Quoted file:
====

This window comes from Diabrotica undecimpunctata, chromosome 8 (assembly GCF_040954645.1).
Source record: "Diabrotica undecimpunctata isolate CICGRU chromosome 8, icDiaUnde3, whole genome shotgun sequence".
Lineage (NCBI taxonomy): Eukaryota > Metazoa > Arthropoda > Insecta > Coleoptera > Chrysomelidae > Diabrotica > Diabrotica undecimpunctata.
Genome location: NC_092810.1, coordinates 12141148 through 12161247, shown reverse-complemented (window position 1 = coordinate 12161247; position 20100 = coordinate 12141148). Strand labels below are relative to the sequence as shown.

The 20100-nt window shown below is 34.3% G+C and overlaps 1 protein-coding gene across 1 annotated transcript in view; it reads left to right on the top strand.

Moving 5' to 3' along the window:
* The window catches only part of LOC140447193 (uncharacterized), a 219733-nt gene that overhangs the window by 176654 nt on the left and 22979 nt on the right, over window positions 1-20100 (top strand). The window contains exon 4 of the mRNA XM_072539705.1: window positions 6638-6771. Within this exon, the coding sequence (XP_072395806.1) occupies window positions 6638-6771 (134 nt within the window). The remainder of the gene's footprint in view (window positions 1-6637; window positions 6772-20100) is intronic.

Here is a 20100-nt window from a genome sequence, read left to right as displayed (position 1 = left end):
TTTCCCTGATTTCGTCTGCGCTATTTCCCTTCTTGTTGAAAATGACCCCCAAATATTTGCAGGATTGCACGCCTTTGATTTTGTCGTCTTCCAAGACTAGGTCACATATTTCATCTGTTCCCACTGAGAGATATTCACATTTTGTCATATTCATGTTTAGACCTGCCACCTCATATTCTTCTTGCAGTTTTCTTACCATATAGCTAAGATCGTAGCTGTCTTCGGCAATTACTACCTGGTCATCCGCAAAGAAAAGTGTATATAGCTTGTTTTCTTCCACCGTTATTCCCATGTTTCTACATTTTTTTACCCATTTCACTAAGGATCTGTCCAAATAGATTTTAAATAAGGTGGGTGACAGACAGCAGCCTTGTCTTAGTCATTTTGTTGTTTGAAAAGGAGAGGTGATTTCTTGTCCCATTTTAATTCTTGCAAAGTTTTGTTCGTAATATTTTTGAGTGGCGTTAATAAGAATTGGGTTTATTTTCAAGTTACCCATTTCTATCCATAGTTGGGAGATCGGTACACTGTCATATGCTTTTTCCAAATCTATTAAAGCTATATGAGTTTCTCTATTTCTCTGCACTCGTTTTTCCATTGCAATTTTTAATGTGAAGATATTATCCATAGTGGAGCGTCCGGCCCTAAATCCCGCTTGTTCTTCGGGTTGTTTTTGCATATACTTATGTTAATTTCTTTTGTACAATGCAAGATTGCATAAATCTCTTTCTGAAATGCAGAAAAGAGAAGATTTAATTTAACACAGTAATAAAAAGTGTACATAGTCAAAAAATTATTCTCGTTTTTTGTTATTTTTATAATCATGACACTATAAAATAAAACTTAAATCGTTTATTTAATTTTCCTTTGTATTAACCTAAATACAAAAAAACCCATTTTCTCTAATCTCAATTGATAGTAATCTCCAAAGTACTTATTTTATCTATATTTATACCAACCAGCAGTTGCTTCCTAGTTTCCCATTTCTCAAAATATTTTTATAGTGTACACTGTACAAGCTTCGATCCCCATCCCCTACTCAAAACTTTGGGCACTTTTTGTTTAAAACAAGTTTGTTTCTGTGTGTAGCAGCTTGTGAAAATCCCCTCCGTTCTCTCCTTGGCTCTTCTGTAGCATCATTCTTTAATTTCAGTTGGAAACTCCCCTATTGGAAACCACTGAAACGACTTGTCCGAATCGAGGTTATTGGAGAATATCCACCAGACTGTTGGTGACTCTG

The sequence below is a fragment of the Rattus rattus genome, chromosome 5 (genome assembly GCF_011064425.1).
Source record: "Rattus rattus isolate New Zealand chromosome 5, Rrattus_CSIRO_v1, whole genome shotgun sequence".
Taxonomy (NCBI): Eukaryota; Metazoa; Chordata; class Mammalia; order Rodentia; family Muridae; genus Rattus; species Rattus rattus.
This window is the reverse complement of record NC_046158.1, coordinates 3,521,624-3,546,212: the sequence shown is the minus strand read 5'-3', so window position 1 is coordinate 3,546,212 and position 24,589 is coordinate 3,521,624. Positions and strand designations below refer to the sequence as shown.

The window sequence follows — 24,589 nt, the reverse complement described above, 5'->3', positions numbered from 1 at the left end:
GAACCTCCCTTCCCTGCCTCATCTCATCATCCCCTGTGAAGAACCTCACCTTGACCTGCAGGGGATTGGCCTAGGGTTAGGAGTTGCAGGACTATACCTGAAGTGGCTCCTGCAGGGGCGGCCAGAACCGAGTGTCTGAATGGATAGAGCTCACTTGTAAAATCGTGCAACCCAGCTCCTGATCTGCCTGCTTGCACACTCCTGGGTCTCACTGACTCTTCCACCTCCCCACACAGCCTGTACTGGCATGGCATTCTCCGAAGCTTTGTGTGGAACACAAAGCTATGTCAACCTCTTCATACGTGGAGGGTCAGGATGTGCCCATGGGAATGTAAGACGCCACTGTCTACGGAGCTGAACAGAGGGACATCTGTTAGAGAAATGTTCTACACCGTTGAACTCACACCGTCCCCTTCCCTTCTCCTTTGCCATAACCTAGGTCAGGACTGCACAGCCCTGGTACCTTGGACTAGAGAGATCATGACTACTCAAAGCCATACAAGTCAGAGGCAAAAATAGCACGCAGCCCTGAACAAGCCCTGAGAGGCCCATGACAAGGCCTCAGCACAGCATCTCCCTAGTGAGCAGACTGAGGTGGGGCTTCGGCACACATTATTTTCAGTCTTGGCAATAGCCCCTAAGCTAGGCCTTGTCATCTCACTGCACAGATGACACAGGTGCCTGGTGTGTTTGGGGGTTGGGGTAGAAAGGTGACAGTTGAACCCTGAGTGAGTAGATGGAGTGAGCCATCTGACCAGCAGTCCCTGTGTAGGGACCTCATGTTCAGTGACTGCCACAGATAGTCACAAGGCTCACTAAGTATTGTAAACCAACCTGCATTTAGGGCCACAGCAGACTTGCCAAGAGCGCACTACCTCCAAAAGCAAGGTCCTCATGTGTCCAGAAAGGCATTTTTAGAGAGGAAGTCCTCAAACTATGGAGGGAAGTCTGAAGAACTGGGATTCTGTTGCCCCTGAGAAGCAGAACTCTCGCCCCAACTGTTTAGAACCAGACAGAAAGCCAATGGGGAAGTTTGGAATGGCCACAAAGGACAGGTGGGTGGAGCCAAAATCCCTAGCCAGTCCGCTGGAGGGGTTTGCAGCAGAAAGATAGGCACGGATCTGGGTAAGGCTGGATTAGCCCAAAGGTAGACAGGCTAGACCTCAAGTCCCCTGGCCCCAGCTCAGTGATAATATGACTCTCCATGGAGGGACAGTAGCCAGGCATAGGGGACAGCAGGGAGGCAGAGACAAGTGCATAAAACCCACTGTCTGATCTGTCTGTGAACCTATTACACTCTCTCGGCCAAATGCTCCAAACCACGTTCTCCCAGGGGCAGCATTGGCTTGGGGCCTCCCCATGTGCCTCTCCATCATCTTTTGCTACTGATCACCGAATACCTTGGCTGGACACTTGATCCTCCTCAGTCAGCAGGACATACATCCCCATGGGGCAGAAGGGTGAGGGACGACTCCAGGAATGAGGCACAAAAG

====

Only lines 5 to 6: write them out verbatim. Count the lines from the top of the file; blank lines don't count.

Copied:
The 20100-nt window shown below is 34.3% G+C and overlaps 1 protein-coding gene across 1 annotated transcript in view; it reads left to right on the top strand.

Moving 5' to 3' along the window: